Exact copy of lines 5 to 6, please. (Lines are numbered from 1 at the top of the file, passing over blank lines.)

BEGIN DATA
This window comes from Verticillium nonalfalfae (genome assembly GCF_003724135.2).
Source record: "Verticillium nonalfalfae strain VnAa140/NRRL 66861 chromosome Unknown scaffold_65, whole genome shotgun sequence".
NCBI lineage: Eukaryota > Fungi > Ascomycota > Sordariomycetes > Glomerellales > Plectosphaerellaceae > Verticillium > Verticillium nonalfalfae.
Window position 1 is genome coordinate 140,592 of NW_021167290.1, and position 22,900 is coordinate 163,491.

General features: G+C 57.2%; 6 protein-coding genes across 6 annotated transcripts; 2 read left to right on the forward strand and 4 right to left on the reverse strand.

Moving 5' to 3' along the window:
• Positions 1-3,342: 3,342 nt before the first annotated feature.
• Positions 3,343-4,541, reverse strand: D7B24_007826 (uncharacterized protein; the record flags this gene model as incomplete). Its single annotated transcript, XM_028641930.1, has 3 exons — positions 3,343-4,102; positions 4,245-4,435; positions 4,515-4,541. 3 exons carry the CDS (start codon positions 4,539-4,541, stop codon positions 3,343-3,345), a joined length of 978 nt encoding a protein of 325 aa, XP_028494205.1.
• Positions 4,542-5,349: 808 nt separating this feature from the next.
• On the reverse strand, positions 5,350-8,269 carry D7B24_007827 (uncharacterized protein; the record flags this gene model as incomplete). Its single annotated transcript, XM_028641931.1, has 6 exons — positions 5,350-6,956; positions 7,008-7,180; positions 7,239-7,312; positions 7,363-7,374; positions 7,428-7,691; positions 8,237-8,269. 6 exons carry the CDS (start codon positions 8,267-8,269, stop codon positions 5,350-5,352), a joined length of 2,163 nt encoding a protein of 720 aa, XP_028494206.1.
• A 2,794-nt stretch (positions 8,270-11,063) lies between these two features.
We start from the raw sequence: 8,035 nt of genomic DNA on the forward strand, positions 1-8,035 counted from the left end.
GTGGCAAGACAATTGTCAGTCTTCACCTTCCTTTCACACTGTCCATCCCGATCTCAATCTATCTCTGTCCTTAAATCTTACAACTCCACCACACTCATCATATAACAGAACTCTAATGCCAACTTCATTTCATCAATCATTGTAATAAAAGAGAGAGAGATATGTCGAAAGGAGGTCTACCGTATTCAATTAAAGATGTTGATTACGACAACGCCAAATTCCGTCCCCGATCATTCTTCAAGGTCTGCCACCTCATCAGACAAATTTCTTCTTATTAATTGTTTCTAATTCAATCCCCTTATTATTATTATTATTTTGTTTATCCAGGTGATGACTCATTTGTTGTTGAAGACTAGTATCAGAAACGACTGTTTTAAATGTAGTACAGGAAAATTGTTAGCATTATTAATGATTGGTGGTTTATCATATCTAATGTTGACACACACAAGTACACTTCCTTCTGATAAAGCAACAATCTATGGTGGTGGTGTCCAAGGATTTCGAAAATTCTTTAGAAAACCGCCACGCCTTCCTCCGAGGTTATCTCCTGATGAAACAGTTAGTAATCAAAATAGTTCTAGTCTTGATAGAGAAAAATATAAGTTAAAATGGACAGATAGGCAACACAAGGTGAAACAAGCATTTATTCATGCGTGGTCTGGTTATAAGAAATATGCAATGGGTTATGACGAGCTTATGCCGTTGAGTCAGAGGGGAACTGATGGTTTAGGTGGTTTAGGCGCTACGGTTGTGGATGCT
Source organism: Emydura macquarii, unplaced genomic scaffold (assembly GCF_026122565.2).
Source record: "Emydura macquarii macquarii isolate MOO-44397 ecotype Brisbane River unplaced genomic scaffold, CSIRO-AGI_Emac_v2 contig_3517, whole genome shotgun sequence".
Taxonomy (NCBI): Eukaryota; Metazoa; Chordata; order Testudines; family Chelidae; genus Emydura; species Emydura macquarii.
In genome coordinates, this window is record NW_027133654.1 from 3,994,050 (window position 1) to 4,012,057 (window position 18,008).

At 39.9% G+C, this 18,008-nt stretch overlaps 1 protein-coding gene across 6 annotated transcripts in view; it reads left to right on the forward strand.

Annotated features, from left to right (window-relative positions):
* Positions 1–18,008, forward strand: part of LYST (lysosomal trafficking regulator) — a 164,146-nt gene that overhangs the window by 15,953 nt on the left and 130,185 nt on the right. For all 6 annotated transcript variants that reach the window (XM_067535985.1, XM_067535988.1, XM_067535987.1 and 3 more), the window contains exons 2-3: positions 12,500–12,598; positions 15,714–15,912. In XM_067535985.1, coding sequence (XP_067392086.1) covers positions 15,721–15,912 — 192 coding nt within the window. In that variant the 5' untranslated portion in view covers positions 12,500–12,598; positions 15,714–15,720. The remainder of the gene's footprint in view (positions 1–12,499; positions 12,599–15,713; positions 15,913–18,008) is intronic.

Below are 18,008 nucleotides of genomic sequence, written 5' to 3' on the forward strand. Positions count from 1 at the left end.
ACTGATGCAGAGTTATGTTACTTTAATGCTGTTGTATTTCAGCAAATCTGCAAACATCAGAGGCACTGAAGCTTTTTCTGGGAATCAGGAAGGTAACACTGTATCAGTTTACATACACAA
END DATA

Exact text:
General features: G+C 57.2%; 6 protein-coding genes across 6 annotated transcripts; 2 read left to right on the forward strand and 4 right to left on the reverse strand.

Moving 5' to 3' along the window: